In duoJalal, A Real-Life Marriage Leads To A Musical One

The day the two members of duoJalal met in 1998 marked a convergence of musical worlds. Violist Kathryn Lockwood had launched a career in chamber music, while Yousif Sheronick excelled in a gamut-spanning array of percussive traditions, from Brazilian folk to rock ‘n’ roll. But it wasn’t until years later, long after they had fallen in love and gotten married, that the pair began to collaborate.

“Someone offered to write us a piece of music. And we just sort of—we thought, ‘Oh, isn’t that cute,’” Lockwood says, laughing at the memory. “And then we played together and we were like, ‘This is really fun, let’s do this more.’”

In a sense, duoJalal—which will perform at Killian Hall in Cambridge on February 23 as part of MIT’s Sounding Series—reflects the increasingly blurring boundary between classical and global music. “We used to joke that we would never play together, and little by little those worlds started colliding,” Sheronick says. “And now you see a lot of classical composers wanting to use those [other] influences.”

duoJalal’s music, which consists of both commissioned compositions and existing pieces adapted for viola and percussion, lives in the intricate interplay of melody and rhythm. “I think there’s this conception that Kathryn’s going to play the melody and I’m just going to accompany her,” Sheronick says. In reality it’s much more of a dance, a fluid intermingling of propulsion and expression.

duoJalal owes its uniqueness in large part to Sheronick’s wide-ranging abilities on a variety of instruments, from the vibraphone to the Egyptian riq. But the frame drum is his specialty. You find frame drums in every culture around the world because they’re the simplest drum you can find. All you need is a hoop and a drumhead,” he explains. Sheronick subscribes to no orthodoxy–he draws on techniques from a number of hand drumming traditions–and the results are transportive. Here he evokes the harsh thrum of a moth’s wings against a screen door; there the metallic plunk of raindrops on a gutter; now the deep thump of the heart in its chest.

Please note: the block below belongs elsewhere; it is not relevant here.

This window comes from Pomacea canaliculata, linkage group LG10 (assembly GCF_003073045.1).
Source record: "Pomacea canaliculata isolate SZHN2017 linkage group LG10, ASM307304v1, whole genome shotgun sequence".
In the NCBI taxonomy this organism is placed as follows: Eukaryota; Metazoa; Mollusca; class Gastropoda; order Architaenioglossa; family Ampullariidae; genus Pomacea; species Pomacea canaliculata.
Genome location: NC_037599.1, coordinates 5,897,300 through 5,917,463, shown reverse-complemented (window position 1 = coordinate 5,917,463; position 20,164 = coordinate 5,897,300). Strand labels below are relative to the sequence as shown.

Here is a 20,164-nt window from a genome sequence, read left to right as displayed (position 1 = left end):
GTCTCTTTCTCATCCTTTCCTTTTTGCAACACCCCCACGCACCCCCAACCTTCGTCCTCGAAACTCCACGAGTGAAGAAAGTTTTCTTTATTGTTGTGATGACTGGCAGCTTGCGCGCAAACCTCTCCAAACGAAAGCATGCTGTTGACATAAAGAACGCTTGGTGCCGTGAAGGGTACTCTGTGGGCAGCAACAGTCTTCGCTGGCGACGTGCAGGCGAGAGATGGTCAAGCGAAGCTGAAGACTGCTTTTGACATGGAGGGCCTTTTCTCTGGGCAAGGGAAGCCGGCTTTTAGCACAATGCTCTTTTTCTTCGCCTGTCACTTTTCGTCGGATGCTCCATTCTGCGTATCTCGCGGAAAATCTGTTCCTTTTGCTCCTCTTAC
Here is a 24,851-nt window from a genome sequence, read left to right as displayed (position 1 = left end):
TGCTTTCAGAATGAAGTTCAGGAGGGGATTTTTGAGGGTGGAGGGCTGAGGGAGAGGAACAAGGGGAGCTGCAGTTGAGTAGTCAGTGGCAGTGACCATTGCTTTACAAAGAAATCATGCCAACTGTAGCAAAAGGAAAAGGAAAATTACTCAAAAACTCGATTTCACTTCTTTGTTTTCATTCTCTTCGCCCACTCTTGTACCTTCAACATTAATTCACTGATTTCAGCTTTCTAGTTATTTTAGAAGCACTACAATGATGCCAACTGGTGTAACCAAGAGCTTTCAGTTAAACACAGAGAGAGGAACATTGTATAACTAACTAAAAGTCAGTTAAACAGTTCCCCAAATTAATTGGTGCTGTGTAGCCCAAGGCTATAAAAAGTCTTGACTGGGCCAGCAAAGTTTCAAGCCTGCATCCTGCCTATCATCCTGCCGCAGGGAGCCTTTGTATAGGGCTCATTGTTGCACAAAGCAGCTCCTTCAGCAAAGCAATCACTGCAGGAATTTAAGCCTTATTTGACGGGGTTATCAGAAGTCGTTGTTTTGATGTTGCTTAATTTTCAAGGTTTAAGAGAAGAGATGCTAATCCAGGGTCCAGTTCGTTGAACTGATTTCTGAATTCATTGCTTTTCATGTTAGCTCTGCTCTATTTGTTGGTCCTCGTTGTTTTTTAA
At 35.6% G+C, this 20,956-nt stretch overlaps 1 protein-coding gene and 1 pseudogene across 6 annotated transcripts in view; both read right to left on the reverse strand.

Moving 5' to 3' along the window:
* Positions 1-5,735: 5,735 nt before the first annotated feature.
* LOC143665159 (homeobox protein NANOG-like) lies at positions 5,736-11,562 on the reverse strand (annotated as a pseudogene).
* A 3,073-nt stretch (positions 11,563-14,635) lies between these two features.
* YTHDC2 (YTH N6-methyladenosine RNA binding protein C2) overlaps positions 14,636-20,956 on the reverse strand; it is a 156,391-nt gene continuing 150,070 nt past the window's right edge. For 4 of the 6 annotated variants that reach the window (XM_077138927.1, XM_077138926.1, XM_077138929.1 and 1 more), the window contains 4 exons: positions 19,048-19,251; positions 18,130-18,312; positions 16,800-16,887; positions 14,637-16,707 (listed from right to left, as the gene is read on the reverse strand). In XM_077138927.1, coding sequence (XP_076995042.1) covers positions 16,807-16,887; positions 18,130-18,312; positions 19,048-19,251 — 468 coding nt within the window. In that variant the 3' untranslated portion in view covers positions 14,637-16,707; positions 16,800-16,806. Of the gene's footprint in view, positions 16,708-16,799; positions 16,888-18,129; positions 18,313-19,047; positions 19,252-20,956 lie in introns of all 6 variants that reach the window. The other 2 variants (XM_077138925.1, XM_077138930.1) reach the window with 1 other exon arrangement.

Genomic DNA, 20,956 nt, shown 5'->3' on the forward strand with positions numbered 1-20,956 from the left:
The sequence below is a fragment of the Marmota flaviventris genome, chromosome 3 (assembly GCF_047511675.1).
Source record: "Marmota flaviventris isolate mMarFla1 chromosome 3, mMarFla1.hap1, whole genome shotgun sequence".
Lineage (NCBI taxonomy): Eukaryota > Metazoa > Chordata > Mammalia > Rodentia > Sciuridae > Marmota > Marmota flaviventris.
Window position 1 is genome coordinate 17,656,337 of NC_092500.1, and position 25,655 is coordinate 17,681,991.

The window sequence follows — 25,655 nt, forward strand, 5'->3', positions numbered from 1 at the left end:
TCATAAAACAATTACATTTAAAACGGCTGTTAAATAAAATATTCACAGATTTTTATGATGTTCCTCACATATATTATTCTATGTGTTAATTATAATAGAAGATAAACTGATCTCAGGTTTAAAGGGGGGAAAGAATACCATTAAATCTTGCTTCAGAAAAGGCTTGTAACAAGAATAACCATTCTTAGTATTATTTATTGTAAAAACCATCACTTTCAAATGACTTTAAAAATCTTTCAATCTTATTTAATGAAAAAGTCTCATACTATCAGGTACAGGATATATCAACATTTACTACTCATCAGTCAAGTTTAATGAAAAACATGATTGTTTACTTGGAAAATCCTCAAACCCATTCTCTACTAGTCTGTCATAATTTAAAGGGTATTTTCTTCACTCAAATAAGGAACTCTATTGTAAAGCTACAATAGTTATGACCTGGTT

duoJalal takes its name from the 13th century Persian poet Jalāl ad-Dīn Muhammad Rūmī. Sheronick, never much of a poetry fan, describes a special connection to Rumi’s work. “What I found is that, if I was in a funky mood, I would read a little bit of Rumi poetry and it would make me feel better,” he says. “I felt more part of life and part of a community. This is what his poetry seems to do. And what we love about it is it bridges cultures and religions, and it’s not specifically Christian or Muslim or Jewish. It speaks to everyone.”

duoJalal’s 2016 album, “Shadow & Light: The Rumi Experience,” contains two multi-part commissions inspired by Rumi’s poems: “Shadow and Light” by the Russian-born composer Lev Zhurbin, and “Honey from Alast,” by MIT Kenan Sahin Distinguished Professor (and Sounding Series curator) Evan Ziporyn. The album also features adaptations of pieces by Giovanni Sollima, Shirish Korde, Somei Satoh and Zhao Ji-Ping. But the Zhurbin and Ziporyn compositions form the core of the project. “Honey from Alast” flickers with barely restrained fire, leaping from hushed portent to minor-key tumult. The four-part “Shadow and Light” is a slower burn, by turns yearning and meditative.

Both pieces allow Lockwood to shine. At times virtuosic, she is a textural chameleon as well, possessed of a pliant, expressive timbre. “The viola has that tone of the human voice, and I can always picture a really beautiful singer singing when she plays,” Sheronick says. “She’s definitely a great technical player, but not a lot of people have that warm quality to their tone and can add as much emotion to their playing.”

But the crux of duoJalal is, of course, its duality–the dynamic relationship between viola and percussion, in which conflict is as crucial as amity. Lockwood’s training imbued her with a loose, pliable sense of time, Sheronick’s with a deep connection to groove. Sometimes, they find themselves at odds. But that negotiation across difference–genre to genre, culture to culture, person to person–is the source of duoJalal’s strength.

“Over time, we’ve learned how to give and take,” Lockwood says. “So now I feel, with body language and communication, if I want to take some time here or there, he’s right there with me.”


The Rumi Experience
Thursday, February 23, 2017 / 8:00pm
MIT Killian Hall, 14W-111
160 Memorial Drive, Cambridge, MA

Free and open to the public
No registration necessary

Posted on February 7, 2017 by Amelia Mason